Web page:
Knee Condition
Short Summary

33-year-old male underwent reinsertion operation + stabilization of the right knee due to complex capsule-ligamentous laxity. In consequence of recent  trauma he started suffering from pathological condition of the knee: swelling with consequent pain and motor activity difficulty. The first orthopaedist suspected a lesion of the internal meniscus, the second diagnosed medial meniscus rupture and weighty laxity of the knee ligaments. The third orthopaedist diagnosed varus right knee with medial compartment chondropathy and patellar synovitis. In the meantime, the patient underwent rehabilitation exercises and rested.

Patient's Questions
Even though the advised treatments are completely different between them and also, in both cases, surgery is required, the patient asks for answers to the following questions:
1)         What, do you think, is the cause of the right knee problem? (meniscus? Ligaments? Off-axis tibia?….?)
2)         What therapies would you recommend? For these therapies which could be the times and guidelines expected either for an eventual surgery (including rehabilitation exercises) or for alternative therapies?
3)         Which are the most qualified doctors and centers where these therapies are performed in Italy?
Medical Background

Sex: male,
Diagnosis: Right  Knee Condition
In 1992 ACL reinsertion operation + stabilization of the right knee using the Lemaire procedure due to complex capsule-ligamentous laxity.
Case history:
In consequence of trauma due to sliding down the stairs, a swelling of the left knee appeared, blocking the knee bend and total joint extension with consequent pain.
On 06/2008 an orthopedic visit was, therefore, performed by Dr. X who clinically suspected a lesion of the internal meniscus with indication to carry out a CT scan for the meniscal examination as not indicated MRI for the presence of steel screw as a consequence of 1992 operation.
With CT scan examination and respective medical report on 06/2008, the patient saw another specialist, Dr. Y, whose diagnosis was medial meniscus rupture and weighty laxity of the knee ligaments (LCA and LCI), he advised the patient to undergo a ligament reconstruction operation or to live with this pathology.
For a further opinion, the patient, on 07/2008, saw another orthopaedist, Dr. Z, who, on the contrary, didn’t find either a lesion of the ligaments or of the meniscus, assessing that the problem was an Arthrosinovitis of the right knee in degenerative phase (patellofemoral and medial compartment chondropathy) at the surgical site for ligament lesions.   
For a diagnostic analysis Dr. Z asked for a standing view X Ray of the right knee and additional projections on 07/2008 and diagnosed "varus right knee with medial compartment chondropathy and patellar synovitis (after post ligament reconstruction). Arthroscopy + tibial valgus osteotomy for adduction correction was, therefore, recommended.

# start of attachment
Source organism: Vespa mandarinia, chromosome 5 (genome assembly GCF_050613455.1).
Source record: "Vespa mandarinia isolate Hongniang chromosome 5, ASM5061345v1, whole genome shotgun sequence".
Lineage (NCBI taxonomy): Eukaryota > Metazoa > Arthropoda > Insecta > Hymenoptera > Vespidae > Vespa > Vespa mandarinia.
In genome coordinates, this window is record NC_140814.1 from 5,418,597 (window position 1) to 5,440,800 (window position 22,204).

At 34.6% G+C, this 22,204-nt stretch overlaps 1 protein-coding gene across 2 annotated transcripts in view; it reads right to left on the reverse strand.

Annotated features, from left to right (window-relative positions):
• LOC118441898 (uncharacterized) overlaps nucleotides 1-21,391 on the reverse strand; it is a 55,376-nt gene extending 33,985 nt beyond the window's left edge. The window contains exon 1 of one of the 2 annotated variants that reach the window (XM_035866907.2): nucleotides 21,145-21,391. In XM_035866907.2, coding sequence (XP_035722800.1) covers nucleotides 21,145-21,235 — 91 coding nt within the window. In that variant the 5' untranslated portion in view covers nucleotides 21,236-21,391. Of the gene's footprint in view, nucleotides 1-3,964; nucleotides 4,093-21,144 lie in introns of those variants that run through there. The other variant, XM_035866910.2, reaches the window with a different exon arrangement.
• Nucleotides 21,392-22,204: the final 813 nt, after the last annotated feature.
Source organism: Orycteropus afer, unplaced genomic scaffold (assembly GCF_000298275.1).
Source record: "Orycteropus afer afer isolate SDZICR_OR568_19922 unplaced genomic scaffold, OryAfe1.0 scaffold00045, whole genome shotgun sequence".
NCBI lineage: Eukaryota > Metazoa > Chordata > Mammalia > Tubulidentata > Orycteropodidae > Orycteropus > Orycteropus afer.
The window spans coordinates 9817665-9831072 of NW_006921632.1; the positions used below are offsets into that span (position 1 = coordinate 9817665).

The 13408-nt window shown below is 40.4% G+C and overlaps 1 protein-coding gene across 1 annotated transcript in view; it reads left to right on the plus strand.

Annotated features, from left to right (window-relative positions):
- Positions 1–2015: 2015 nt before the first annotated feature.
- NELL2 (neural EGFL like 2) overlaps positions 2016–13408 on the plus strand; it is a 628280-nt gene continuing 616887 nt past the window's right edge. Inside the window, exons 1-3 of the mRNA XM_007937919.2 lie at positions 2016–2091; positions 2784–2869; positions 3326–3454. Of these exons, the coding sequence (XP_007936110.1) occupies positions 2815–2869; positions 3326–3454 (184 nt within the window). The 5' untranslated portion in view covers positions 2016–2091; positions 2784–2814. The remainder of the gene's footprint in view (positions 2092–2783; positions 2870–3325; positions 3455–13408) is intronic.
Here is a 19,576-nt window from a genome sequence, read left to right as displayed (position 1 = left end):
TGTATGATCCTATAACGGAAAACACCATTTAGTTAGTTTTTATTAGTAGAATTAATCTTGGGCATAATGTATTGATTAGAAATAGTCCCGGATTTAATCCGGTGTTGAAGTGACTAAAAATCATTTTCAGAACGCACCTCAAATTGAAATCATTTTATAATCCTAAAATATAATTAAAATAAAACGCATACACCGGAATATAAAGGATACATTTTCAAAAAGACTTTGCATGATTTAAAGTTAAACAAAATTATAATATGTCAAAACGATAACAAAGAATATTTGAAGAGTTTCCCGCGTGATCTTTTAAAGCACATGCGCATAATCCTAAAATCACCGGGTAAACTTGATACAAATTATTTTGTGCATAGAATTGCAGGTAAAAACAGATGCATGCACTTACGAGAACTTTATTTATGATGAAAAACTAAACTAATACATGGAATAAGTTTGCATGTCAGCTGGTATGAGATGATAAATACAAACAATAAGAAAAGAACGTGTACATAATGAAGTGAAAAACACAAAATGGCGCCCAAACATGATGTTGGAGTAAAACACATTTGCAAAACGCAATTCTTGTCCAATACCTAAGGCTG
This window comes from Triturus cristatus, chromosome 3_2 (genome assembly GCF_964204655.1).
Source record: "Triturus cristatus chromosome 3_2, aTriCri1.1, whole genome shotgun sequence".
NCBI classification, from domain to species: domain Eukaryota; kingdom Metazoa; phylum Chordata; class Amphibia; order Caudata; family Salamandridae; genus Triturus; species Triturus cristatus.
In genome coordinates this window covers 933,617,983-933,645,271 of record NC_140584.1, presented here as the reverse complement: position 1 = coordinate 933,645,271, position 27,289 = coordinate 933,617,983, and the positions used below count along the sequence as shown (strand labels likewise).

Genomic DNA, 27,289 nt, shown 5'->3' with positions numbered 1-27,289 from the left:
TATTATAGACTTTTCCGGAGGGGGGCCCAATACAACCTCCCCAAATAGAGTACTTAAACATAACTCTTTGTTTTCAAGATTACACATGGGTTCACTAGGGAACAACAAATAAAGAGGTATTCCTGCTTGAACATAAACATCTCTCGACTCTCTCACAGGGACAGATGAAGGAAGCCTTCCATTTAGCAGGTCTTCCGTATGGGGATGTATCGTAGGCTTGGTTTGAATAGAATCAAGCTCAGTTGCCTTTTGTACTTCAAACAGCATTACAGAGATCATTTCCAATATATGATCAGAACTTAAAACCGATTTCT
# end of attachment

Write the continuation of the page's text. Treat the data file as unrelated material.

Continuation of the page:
In the meantime, as recommended by all the doctors that were asked, the patient underwent rehabilitation exercises and rested (water gymnastic, clay packs, ice and less possible weight-bearing on the joint) that in several days led to a decrease of the articular perfusion with knee joint improvement. But, unfortunately, as soon as the patient started his daily activity again (not sporting activity) the pathological condition of the right knee came back as it was previously (swelling with consequent pain and motor activity difficulty).

Expert's Opinion

From the written information I received, I understand that since the operation this gentlemen led a reasonably normal life .
There is no indication of timing, but this patient sustained a trauma to his Lt knee, while sliding \ falling down stairs , as a consequence swelling of the left knee appeared as well as limited range of movement (“locked knee”).
From the information gathered until now I understand that the problem is on his Lt Knee and he was operated in the past on his Rt knee. 
From looking at the CT some degenerative changes are evident more so on the medial compartment. Some artifacts strikes in shape are noticed probably related to the staples that where inserted during the previous surgery.
The CT was of very little help as far as I am concerned.
In reference to the other doctors that examined the patient, I would have to suggest that probably we are looking at a combination of meniscal damage, instability , degenerative changes and deformity.
I would have thought that, it is fair to say that MRI is a good investigation in this case, in spite of the fixation devises the patient has in his operated knee .
As I mentioned before it is not clear what knee we are dealing with, if it is the left knee I think an MRI + an arthroscopy and according to the findings to proceed either with meniscectomy , or reconstruction of A.C.L, or H.T.O or any kind of cartilage repair or any combination from the mentioned procedures.
Conservative treatment, consisting from: physical therapy, hyaluronic acid injections and glucoseamin is an option, but at 33 years of age I would prefer a ”mechanical” solution rather than palliation .
Answering your questions:
Axis deviation is a possibility but I wonder why the pain followed a trauma?
2 I would offer an arthroscopy andprobably reconstruct the A.C.L this is a procedure that has a 3 week short term rehabilitation to bring the patient back to daily living. And 3-6 month to light sports.
H.T.O has about 6 weeks short term rehabilitation and 3-6 month later on, depending on the method that the surgeon will choose .
3 The best Doctors in Italy that I know are:
-        Puddu Giancarlo Puddu, MD
-       Paolo Aglietti, MD, First Orthopaedic Clinic, University of Florence
-       Maurilio Marcacci , BOLOGNA, IT